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Mayweather vs. Ortiz Results: Why Boxing and MMA Need a Floyd Mayweather

LAS VEGAS, NV - JULY 21:  Floyd Mayweather during a training session at his gym in Chinatown on July 21, 2011 in Las Vegas, Nevada.  (Photo by Scott Heavey/Getty Images)
LAS VEGAS, NV - JULY 21: Floyd Mayweather during a training session at his gym in Chinatown on July 21, 2011 in Las Vegas, Nevada. (Photo by Scott Heavey/Getty Images)
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Who exactly is Floyd "Money" Mayweather? It depends on who you ask. Is he the greatest boxer of his generation? Or is he a coward who ducks the best opponents? A showman playing the game? Or a disrespectful loudmouth?

Fans have debated this question for a number of years, and last night's controversial Victor Ortiz fight did nothing to quiet that debate. After an illegal Ortiz headbutt, Mayweather came back with a controversial fight-ending combo that, like so many other things about Mayweather, has divided fans. As if that wasn't enough, he followed up with a profanity-laced tirade against announcer Larry Merchant, drawing the ire of even more followers of the sport. But whatever you think of his actions against Ortiz and Merchant, the fact of the matter is this:

Sports need Floyd Mayweather.

The reality of sports is that fans drive the action. No fans, no sport. And it's these kinds of controversial actions that most strongly attract fans. Die-hard fans and purists often get prickly about this, but it is what it is, and Floyd Mayweather knows that. He knows how to get his name out there - how to make his fights the kind of major boxing events that draw the eyes of even non-fans.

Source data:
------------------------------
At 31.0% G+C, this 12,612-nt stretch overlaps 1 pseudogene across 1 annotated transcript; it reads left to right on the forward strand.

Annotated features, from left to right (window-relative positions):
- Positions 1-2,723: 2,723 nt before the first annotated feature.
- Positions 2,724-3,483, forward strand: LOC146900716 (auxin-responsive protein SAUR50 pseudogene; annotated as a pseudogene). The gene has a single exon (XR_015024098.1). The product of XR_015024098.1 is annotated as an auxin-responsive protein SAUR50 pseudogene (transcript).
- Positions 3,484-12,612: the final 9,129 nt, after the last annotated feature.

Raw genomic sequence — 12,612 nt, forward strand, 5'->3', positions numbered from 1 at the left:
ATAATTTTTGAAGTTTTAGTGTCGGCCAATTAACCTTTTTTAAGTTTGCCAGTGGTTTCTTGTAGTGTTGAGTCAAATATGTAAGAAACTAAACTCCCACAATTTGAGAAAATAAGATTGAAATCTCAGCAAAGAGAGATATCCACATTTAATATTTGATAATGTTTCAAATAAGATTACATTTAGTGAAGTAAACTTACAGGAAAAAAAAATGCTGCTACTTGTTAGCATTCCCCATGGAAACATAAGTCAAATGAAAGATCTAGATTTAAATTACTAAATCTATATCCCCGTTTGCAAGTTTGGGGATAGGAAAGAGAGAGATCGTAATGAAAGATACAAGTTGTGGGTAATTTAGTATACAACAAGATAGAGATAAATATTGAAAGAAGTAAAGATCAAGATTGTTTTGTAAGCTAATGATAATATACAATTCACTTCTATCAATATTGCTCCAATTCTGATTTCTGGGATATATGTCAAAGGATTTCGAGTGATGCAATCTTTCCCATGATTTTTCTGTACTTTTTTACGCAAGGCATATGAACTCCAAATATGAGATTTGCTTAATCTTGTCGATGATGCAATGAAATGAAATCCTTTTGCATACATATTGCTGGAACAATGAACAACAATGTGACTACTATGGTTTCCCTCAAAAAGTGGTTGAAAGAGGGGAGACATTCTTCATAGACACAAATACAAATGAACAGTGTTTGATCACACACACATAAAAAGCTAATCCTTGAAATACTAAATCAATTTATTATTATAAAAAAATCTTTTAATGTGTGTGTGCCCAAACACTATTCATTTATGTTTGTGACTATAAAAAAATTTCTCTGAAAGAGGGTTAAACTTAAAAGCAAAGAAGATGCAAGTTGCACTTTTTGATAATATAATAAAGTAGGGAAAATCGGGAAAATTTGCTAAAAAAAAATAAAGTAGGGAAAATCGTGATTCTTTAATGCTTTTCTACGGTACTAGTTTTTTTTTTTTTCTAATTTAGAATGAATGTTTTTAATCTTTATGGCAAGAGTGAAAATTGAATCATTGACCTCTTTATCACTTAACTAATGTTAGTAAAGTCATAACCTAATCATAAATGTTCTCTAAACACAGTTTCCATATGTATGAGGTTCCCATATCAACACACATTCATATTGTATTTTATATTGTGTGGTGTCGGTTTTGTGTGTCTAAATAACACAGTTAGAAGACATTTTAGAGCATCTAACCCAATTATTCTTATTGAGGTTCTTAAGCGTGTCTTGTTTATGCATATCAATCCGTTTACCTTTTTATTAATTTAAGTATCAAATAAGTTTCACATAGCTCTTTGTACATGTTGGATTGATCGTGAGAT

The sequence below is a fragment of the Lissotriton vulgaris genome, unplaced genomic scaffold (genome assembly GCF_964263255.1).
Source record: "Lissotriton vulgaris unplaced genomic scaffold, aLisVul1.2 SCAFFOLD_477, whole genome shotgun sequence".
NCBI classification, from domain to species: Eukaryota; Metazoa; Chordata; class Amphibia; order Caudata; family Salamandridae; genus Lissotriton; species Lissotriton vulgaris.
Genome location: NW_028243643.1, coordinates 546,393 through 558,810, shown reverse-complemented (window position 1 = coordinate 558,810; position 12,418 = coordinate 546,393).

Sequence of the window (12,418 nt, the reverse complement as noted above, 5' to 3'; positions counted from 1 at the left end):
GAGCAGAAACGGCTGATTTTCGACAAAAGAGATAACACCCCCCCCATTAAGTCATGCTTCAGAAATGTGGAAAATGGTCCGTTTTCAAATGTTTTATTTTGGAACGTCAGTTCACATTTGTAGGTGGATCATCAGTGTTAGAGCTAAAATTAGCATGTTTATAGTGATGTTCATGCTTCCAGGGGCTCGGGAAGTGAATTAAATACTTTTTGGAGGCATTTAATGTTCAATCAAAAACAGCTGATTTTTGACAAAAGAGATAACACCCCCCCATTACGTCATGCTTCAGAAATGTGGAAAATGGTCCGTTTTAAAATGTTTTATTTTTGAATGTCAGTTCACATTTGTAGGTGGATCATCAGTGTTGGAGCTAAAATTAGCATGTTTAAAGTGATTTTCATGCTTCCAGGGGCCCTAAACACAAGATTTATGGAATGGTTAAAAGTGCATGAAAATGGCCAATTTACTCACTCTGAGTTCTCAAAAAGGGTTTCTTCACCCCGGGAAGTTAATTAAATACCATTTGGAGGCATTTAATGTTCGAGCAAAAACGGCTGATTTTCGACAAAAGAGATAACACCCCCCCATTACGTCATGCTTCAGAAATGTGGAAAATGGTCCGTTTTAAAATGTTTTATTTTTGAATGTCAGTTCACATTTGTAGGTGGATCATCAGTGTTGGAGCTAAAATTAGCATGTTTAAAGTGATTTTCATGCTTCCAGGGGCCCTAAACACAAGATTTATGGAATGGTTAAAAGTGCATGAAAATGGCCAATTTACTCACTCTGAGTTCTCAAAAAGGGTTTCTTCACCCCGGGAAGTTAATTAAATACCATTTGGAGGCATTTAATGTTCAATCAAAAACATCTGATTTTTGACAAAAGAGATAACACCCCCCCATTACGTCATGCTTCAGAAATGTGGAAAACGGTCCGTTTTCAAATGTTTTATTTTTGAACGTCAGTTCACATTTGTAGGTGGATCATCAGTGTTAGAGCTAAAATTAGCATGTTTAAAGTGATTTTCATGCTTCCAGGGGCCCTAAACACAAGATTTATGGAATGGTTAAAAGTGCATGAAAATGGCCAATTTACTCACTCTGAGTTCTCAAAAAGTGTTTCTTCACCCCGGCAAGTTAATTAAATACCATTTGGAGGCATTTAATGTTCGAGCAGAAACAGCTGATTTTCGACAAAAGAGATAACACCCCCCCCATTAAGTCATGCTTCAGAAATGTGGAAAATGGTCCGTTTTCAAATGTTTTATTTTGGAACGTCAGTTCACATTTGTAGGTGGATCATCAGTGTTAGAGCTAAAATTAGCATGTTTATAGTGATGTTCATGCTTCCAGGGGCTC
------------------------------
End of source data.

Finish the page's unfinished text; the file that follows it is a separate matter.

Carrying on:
Mayweather is not alone in this knowledge either. In the near 20 year history of the UFC, no man has ever been as big a draw as Brock Lesnar - a man who used his days as a professional wrestler to draw people into his fights. Lesnar is a fighter who slobbered at the camera, insulted sponsors, and acted in a way many long time fans found disrespectful to the sport. And every time he did it, over a million people turned in to watch. In the dark days of the UFC, it was Tito Ortiz who filled this role - flipping off Ken Shamrock, wearing profane shirts, and again, insulting the pride of purists everywhere. And just like Lesnar, Ortiz drew in the fans. In boxing over the years, this role has been played by Mike Tyson and, yes, Muhammad Ali. It's these unpredictable, controversial, and above all, supremely talented men that fans want to watch above all else.

Yes there are exceptions. Fighters like Georges St. Pierre and the Klitschko brothers can become big names without these antics, but their appeal remains rooted largely in home country pride, and will seldom reach the same wide audience as Mayweather.

Of course, for Mayweather, there is one man in boxing who draws a similar casual fan response, and it's the man many say he's been ducking for years. Manny Pacquiao doesn't need theatrics - his results speak for themselves. And so the purists ask, "We have a Pacquiao - why do we need a Mayweather at all?"

Because Floyd Mayweather makes people care. Whether you want to see him win, or you want to see him humbled in defeat, you want to know what will happen next, and you'll pay to find out. And that right there is what every sport needs.